Starting up the light tower and running at full load for several minutes at least once a month allows the machine to reach normal operating temperature. This causes any moisture accumulating in the fuel or oil to be converted to steam and expelled through the crank case breather. Regular operation in the colder months can also help discourage small animals and rodents from building nests inside the light tower box.

Drain Water from the Fuel Separator

Water entering the fuel pump and injectors is a major cause of diesel fuel injection system failure. Doosan light towers are equipped with a fuel and water separator that decreases the risk of water contaminating fuel and the high cost and downtime associated with fuel injection system repairs. The fuel and water separator should be manually drained daily, especially during colder months when the risk of water freezing is higher. Open the small valve located on the separator unit to easily drain excess water that has been collected at the end of each workday.

Check Battery Charge

A monthly battery test is a good rule of thumb, particularly when a cold weather stretch is expected. Batteries are sensitive to temperature and may not maintain a sufficient charge in cold weather. Fewer daylight hours in the winter months means light towers are essentially required equipment on most jobsites. Forced downtime caused by a dead battery in the machine can be avoided with a simple metering test before delivering a light tower to the jobsite.

Test Capacitor Rating

Adding capacitor testing to a regular maintenance routine for light towers can prevent downtime and costly loss of rental income due to a low-cost component. Capacitors can deteriorate over time and are susceptible to cold temperatures. A low capacitor rating is one of the most common causes of inoperable light towers and can be avoided with a routine test at the start of the winter season.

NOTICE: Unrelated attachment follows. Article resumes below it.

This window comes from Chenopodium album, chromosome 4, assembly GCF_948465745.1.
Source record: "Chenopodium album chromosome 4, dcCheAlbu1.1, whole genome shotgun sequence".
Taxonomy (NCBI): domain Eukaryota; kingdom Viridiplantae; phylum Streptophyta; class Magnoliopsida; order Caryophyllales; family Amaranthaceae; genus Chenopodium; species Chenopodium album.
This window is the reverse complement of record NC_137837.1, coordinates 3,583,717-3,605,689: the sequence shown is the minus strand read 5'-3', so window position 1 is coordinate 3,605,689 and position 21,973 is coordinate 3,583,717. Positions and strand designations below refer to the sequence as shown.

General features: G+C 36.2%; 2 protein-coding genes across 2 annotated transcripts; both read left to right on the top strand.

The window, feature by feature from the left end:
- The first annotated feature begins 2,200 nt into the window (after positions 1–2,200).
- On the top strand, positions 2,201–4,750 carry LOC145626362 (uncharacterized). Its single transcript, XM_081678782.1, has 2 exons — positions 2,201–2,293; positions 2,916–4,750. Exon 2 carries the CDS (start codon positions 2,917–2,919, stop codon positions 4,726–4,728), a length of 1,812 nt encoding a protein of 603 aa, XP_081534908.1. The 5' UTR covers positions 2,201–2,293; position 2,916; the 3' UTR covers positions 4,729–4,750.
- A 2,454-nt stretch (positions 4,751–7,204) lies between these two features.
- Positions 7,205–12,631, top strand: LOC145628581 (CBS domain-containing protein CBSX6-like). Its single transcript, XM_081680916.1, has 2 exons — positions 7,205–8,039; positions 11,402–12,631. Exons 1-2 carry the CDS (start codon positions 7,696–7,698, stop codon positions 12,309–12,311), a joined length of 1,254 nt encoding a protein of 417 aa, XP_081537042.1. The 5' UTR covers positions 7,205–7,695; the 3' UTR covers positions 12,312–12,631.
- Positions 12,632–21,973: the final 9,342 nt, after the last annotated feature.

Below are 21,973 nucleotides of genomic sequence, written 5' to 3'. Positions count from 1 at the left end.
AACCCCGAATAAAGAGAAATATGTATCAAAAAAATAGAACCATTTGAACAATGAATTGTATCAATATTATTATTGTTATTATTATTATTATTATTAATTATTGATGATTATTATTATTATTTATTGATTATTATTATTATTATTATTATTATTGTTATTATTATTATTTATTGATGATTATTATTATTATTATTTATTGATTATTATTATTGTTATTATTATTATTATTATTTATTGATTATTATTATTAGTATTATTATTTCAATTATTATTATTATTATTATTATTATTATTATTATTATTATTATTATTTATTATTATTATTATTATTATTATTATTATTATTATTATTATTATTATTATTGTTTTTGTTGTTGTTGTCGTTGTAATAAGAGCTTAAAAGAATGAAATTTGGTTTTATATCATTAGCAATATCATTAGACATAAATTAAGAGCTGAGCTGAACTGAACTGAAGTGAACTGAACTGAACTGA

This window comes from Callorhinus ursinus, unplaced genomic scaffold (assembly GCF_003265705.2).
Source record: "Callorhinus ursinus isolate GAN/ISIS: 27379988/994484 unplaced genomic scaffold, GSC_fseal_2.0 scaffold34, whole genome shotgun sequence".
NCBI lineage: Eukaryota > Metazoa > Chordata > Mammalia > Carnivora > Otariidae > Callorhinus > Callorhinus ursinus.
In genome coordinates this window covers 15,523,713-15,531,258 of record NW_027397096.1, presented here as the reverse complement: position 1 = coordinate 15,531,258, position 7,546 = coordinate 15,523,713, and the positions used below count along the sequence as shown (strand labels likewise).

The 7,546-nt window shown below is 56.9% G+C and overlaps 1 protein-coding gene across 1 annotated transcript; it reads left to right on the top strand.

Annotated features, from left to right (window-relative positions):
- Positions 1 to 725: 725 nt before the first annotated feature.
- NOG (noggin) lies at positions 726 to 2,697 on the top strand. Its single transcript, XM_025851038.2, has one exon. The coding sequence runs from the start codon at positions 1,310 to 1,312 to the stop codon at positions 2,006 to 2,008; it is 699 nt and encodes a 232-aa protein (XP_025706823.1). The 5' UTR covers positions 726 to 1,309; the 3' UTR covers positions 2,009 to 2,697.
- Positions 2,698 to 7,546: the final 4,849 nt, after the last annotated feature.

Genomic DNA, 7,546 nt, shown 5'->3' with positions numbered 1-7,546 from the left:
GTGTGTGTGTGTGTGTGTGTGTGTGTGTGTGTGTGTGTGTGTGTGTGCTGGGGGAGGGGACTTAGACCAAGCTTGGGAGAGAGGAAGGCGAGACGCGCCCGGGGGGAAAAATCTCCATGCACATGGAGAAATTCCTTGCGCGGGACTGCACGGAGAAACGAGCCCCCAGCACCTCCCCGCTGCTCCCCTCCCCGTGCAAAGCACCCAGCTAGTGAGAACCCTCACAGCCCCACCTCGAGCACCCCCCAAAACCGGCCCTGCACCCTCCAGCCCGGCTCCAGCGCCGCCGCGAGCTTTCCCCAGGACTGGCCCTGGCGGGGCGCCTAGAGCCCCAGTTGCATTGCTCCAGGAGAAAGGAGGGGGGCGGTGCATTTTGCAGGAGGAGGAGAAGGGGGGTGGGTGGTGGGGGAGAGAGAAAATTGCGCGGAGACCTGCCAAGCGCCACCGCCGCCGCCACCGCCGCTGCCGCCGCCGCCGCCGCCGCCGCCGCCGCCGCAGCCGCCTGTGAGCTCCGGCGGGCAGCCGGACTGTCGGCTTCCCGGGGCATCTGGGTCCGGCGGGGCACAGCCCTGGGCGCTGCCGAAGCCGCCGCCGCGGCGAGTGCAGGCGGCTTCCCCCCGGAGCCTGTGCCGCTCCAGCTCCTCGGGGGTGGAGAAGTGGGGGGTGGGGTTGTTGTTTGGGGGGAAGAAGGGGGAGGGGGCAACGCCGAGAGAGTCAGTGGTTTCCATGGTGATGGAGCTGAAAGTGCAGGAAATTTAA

A capacitor rating is measured in microfarad, typically denoted by μF shown on the capacitor and on the part number description in the Parts Manual. Capacitors that measure more than 1 μF (or ±5 percent) below or above the specified rating can result in inoperable lamps. For example, a capacitor measuring 23.2 μF would be more than 1 μF (or 5 percent) below the requirement of a 25 μF rating and would need to be replaced to ensure proper light tower operation.

Use Manufacturer Filters and Fluids

The primary purpose of routine maintenance is to extend the life of the light tower. One of the best ways to ensure performance is to use genuine manufacturer aftermarket parts. OEM filters and fluids are often tested during the development of the machine, so the manufacturer has confidence the filters and fluids will perform adequately. For example, the Doosan Portable Power testing process includes a cold chamber assessment that requires a machine equipped with aftermarket parts to adequately perform at subzero temperatures. Using off-brand filters and fluids introduces unknown variables that could affect machine performance and, potentially, equipment warranty packages. When a light tower has been properly prepared and maintained throughout winter, the benefits are clear. It will continue to deliver on reliability, performance and productivity into the spring, summer and fall.

Jamie Jackson is a technical writer for Two Rivers Marketing.